My favorite example is the one about Michał Boym, Polish Jesuit and one of the first sinologists. He had done a great job with his descriptions of Chinese plants and animals. His works were later published in Europe. Sometimes his text were stolen from him and published under other people's names. There was a case of "green-furred turtle". Boym wrote about it because it was extremely bizarre: a turtle with green fur. In fact it was a kind of seaweed growing on the turtle's shell. Boym described it in his Latin text as "viridium". And printers from Vienna made it "vindium" which can be translated as "floating in air". This slight typing mistake made people in the West believe there were flying turtles in China. What's more, there were pictures showing this unusual thing.
WNBatuta also started to mutate and it happened at the very beginning.
KG That's because Wikipedia's articles are the best example of memetics at work. The articles are like some living organisms transferred to a new environment – with time they evolve, adapting to the requirements such as neutral of point of view, proper language, verifiability and, most importantly, factual truth.
WNIn the printed edition of "Gazeta Wyborcza" your text was accompanied by a photo, supposedly showing Henryk Batuta. It actually did not appear in the Wikipedia article, but even Jimbo mentioned that photo when he was explaining this situation to the journalists.
KG Oh yes. The photo was the idea of the editor of that day's edition. It's a petty it is now stuck somewhere in Gazeta'sarchives because it a really great job by the photo editor. Maybe Wikipedia should ask "Gazeta" for permission to use this little masterpiece.
WNWhen I read some recent texts about Batuta I often come across different mutations of the story. The most common is the one which says the journalists were the ones who uncovered the hoax, in spite of the fact that your text was published several days after the uncovering made by the Wikimedians themselves.
KG That's correct. It is quite common to attribute different things to the journalists because of their job which is to go around, look and investigate. I've seen Batuta being quoted in many publications on Wikipedia and the Internet. This is part of a broader problem of credibility of sources. It's horrifying but we are surrounded by the half-truths and lies.
WNRoman, Władysław, Marek – the names of the members of Batuta's Army were obviously false as well?
KG Yes, they were "alternative".
WNWas the term "Batuta's Army" created after you had already begun to talk? Or maybe they came to you already with this term?
KG Batuta's Army was invented by the hoax' creators as we spoke. Probably they wanted it to sound like some well-know political terrorist organizations like IRA or Red Army Faction. It was a kind of joke.
WNNews about Batuta became a "good meme" and later it began to live a life of its own. Many legends originated from this story. Do you think it will become a "hard" urban legend?
KG I had thought so, but fortunately the Wikimedians woke up right in time and put an end to this. Today the original Batuta article is like an antibody in a vaccine – accompanied by a secure commentary, it can be used by anyone for the sake of his/her own immunity against such a "virus". However, another "Jewish conspiracy" theory is still thriving. It has something to do with Batuta's article, as in the hoax he was a communist activist with you-know-what origin. The theory I'm talking about was made popular by Okhrana (Russian secret police from the tzars times) with the publication of "The Protocols of the Elders of Zion". It has made its way as far as to Japan. Recently I've been following its spread in China. A book called "The Currency Wars" has recently been published there. The author used to work at American financial institutions. When he came back to China, he wrote the book describing how America's finances are under control by a group of friends with common ancestry. I don't think there's any way of defense against a good hoax. I'm sure at least a few such Batutas are hiding somewhere in Wikipedia. It's a classical evolutionary arms race.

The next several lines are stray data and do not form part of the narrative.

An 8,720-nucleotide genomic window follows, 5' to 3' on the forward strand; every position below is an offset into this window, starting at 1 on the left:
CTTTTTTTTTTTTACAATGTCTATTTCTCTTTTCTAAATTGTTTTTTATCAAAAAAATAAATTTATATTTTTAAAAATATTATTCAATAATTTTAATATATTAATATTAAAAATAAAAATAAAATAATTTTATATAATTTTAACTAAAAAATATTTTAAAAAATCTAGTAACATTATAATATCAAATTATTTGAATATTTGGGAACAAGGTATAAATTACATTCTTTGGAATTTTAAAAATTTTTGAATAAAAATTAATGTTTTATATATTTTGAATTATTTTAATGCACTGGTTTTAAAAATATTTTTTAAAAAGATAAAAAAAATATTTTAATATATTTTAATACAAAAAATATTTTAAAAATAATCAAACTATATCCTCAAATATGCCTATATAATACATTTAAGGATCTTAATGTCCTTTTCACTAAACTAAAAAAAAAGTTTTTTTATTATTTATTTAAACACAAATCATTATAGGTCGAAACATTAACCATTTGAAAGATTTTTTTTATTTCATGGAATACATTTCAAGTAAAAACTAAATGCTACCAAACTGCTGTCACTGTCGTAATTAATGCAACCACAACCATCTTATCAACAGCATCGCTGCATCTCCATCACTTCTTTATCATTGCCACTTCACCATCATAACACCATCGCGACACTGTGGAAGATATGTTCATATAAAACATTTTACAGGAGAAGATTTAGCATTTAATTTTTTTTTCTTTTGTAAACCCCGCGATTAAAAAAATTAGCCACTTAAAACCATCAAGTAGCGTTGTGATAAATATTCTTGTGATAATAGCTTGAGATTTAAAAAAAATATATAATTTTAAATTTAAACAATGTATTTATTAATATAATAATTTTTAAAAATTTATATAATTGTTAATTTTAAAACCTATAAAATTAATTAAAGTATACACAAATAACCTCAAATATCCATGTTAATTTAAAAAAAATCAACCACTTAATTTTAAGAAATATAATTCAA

WNWhen media published a story about a hoax concerning a false product (medicine for hangover), they praised the company for visionary marketing, despite the fact it came down to a deception. Why in the conflict between citizens and business, the media represents the corporations?
KG Sometimes they do and sometimes they don't. I don't think you can simplify it to such an extent. This is a chain: journalist – editor – publisher – owner. Each of the elements has its own motivations and there is little in common between them. That's maybe with the exception of desire for profit. But there are also some journalists who work mainly for their ideals.
I don't remember in detail that particular case, but a tendency to deceive is part of the human nature. What's more, people enjoy being deceived, they appreciate manipulation as long as it's witty and funny. One of the authors compared Batuta's case to provocations which are the basis of the modern conceptual art. The artist gets into the public space and shocks people in order to make them react, to make the viewer part of the game.
WNMaybe it's my oversimplification indeed. And maybe that's because Wikipedia itself is being perceived as if it was a corporation. I remember when Google's Knol was launched and one of the media stories called Knol David and Wikipedia Goliath.
KG It's a question of marketing and public relations. Google, as any modern company, spends a lot of money to create and maintain the image of both itself and its products. And Wikipedia is a bunch of Internet users who tries to set its own order by democratic means. It's part of democracies' nature that they need years to earn their own ethos, image and culture of organization. Just compare Polish and British democracy.
WNOK, so I classically thank you for talking to me.
KG Thank you.
|This is a complete or partial translation of the article "Jak autor publikacji o Henryku Batucie wikipedystą został - wywiad z Konradem Godlewskim", from the Polish language Wikinews, published under the Creative Commons Attribution 2.5 License.|